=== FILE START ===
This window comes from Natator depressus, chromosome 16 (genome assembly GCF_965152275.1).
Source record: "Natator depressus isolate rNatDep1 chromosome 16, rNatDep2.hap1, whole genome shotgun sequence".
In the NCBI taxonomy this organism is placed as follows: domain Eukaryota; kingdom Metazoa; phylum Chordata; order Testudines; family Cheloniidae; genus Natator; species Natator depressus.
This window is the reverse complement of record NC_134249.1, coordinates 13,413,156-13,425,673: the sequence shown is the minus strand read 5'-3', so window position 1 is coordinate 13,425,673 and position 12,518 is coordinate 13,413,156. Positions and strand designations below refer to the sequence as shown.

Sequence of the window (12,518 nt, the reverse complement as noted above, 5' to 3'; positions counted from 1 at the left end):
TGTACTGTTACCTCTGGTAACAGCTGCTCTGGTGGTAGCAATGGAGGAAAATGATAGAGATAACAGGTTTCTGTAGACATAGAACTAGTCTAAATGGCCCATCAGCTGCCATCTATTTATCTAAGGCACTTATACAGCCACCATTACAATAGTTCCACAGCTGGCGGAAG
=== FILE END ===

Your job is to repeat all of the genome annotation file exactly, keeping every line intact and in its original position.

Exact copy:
This window comes from Natator depressus, chromosome 16 (genome assembly GCF_965152275.1).
Source record: "Natator depressus isolate rNatDep1 chromosome 16, rNatDep2.hap1, whole genome shotgun sequence".
In the NCBI taxonomy this organism is placed as follows: domain Eukaryota; kingdom Metazoa; phylum Chordata; order Testudines; family Cheloniidae; genus Natator; species Natator depressus.
This window is the reverse complement of record NC_134249.1, coordinates 13,413,156-13,425,673: the sequence shown is the minus strand read 5'-3', so window position 1 is coordinate 13,425,673 and position 12,518 is coordinate 13,413,156. Positions and strand designations below refer to the sequence as shown.

Sequence of the window (12,518 nt, the reverse complement as noted above, 5' to 3'; positions counted from 1 at the left end):
TGTACTGTTACCTCTGGTAACAGCTGCTCTGGTGGTAGCAATGGAGGAAAATGATAGAGATAACAGGTTTCTGTAGACATAGAACTAGTCTAAATGGCCCATCAGCTGCCATCTATTTATCTAAGGCACTTATACAGCCACCATTACAATAGTTCCACAGCTGGCGGAAG